Alianait roars into gear
It's a sell-out show
Starting with an inaugural concert held to mark National Aboriginal Day on June 21, the Alianait Music Festival roared into gear this week as it moves towards the Canada Day weekend.
"It's amazing that there is so much talent in the city," Elisapee Sheutiapik, the mayor of Iqaluit, said before a sold-out crowd gathered at Aqsarniit Middle School for the opening concert.
That event, which left the audience dancing in the aisles and shouting for more, featured an wide collection of talent from Nunavut and the circumpolar world.
Igloolik's Artcirq troupe began the show with a multi-media performance that combined acrobatics, mime, drum-dancing, throat-singing, electronic music and lighting.
Guillaume Ittusarjuak Saladin, a graduate of Montreal's L'ecole nationale de cirque, helped start the group about eight years ago as a suicide prevention project, after spending a summer in Igloolik conducting a youth drama workshop at the Tarriaksuk Video Centre.
Saladin, who spent the first 16 years of his life in Igoolik, began training a group of Igloolik youth in circus skills, in co-operation with Cirque Eloize of Montreal and group called Clowns Without Borders.
Now, Artcirq has blossomed into a confident, talented company capable of putting on stunning shows like the two-hour performance they held June 26 at Aqsarniit.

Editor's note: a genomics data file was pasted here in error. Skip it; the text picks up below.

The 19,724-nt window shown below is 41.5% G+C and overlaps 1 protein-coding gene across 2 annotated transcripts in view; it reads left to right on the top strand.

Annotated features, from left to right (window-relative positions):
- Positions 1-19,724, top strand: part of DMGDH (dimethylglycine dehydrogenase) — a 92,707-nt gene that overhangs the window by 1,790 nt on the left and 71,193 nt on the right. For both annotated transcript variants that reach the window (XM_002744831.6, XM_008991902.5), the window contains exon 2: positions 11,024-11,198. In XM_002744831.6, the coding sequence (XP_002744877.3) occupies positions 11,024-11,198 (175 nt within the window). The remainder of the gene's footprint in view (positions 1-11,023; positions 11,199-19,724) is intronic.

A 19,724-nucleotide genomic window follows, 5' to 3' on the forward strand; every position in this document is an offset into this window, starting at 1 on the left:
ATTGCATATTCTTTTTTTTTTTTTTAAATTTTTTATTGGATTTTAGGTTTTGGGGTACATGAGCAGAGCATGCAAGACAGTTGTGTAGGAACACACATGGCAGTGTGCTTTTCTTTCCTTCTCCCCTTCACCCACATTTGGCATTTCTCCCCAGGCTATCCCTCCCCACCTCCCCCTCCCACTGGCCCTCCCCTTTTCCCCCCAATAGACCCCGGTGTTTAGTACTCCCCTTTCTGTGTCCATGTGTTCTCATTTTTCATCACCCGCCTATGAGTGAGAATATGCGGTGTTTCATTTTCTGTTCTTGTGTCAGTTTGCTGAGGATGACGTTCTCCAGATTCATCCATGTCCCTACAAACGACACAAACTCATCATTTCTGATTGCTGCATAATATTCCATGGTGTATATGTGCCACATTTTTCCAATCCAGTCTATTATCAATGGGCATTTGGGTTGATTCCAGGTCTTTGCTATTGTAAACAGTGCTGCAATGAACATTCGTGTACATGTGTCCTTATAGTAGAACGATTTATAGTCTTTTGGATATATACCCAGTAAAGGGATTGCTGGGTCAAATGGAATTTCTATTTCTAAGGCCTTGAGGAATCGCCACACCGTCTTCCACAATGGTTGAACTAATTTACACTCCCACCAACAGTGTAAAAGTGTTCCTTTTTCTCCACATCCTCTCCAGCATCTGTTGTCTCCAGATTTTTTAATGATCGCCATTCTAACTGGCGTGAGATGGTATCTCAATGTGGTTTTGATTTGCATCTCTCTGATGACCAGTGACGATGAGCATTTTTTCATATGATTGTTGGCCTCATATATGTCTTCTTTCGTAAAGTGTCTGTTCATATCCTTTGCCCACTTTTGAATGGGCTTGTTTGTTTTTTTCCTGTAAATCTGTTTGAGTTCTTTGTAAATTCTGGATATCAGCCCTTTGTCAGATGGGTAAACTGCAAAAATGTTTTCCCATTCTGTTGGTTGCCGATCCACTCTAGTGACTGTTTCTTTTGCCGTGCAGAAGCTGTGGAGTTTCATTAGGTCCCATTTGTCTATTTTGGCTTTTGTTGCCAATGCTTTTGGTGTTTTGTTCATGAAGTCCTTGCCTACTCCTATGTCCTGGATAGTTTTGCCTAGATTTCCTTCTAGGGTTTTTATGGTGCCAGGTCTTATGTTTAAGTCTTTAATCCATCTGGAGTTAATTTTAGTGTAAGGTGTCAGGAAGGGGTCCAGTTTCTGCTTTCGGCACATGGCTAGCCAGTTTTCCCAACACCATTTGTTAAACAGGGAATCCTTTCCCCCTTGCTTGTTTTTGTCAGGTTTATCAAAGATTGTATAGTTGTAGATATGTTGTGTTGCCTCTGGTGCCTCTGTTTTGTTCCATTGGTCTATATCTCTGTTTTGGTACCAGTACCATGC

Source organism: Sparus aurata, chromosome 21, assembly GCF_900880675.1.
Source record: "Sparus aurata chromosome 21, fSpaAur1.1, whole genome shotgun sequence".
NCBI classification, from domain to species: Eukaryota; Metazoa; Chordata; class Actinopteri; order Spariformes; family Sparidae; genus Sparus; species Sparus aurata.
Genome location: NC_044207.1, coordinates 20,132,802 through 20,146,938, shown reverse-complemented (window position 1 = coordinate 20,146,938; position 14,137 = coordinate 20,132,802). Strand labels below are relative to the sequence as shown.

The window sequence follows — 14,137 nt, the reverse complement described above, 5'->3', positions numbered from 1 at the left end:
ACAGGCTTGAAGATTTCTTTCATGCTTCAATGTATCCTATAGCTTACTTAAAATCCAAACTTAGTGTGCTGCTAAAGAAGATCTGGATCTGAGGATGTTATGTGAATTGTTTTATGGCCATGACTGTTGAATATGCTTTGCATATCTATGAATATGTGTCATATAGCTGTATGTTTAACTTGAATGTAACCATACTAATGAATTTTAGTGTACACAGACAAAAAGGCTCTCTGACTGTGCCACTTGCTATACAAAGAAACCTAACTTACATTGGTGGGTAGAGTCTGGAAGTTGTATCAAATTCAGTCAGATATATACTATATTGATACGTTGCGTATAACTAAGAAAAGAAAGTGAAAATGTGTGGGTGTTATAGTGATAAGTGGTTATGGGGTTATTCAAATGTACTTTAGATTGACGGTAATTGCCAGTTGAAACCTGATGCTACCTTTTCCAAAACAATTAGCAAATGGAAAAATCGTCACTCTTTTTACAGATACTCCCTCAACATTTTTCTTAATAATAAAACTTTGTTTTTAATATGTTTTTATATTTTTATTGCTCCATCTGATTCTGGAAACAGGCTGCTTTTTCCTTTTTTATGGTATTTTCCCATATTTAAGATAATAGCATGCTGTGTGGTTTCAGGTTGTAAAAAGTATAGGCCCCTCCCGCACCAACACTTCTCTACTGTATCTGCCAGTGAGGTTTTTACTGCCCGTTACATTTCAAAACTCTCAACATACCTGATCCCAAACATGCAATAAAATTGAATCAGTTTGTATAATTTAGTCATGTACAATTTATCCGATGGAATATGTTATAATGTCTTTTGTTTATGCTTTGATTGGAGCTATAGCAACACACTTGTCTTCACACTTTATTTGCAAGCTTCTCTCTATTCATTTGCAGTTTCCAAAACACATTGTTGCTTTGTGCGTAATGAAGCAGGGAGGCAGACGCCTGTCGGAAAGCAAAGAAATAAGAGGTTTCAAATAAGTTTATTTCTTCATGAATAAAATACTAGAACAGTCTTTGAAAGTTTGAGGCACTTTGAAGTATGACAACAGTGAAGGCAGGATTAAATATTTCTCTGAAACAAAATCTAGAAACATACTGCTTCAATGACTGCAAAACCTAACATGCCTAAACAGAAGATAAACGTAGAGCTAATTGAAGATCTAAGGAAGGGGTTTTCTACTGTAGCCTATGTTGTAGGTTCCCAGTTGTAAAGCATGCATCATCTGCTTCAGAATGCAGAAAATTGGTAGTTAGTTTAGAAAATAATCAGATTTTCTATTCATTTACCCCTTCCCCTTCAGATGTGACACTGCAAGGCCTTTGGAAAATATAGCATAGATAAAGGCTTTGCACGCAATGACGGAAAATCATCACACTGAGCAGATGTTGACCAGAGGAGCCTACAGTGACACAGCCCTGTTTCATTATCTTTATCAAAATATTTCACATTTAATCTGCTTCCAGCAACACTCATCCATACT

Artcirq was followed on June 21 by drum dancing performances put on by Matthew Nuqinaq of Iqaluit and Jeff Tabvatah of Arviat, and a multi-media mime performance by a group led by Celina Kalluk.
Throughout the evening, Laakkuluk Williamson and Laila Hansen, disguised as masked Greenlandic sorcerer-women, amused the audience and provoked shrieks of delight from children as they stalked through the aisles.
Saami performers Berit Oskal and Ann-Mari Andersen of Kautokeino, Norway continued the festival's circumpolar theme with a performance of vocal stylings that combine traditional Saami joik music with Western pop music.
Traditional Saami joiks, like Inuit pisiit, are unaccompanied songs about a subject that has inspired the performer. But many contemporary Saami musicians now combine the joik style with electric keyboards and guitars.
"This is a song about how we should treat each other good as people," Bert Oskal said while introducing their closing number.
Iqaluit residents saved their loudest cheers for Feat, a five-man hip-hop group from Nuuk whose beats shook the building to its core as audience members clapped, waved their hands and danced in front of their seats.
This weekend, Iqaluit residents can look forward to a concert June 30 at Aqsarniit that will feature Pamyua of Alaska, Diego Marulanda and Pacandé of Toronto, Juan Sebastien Larobina of Quebec, and the Cambridge Bay Drum Dancers.
And on July 1, Alianait and the Iqaluit Music Society will organize an outdoor music concert in front of Nakasuk School that afternoon.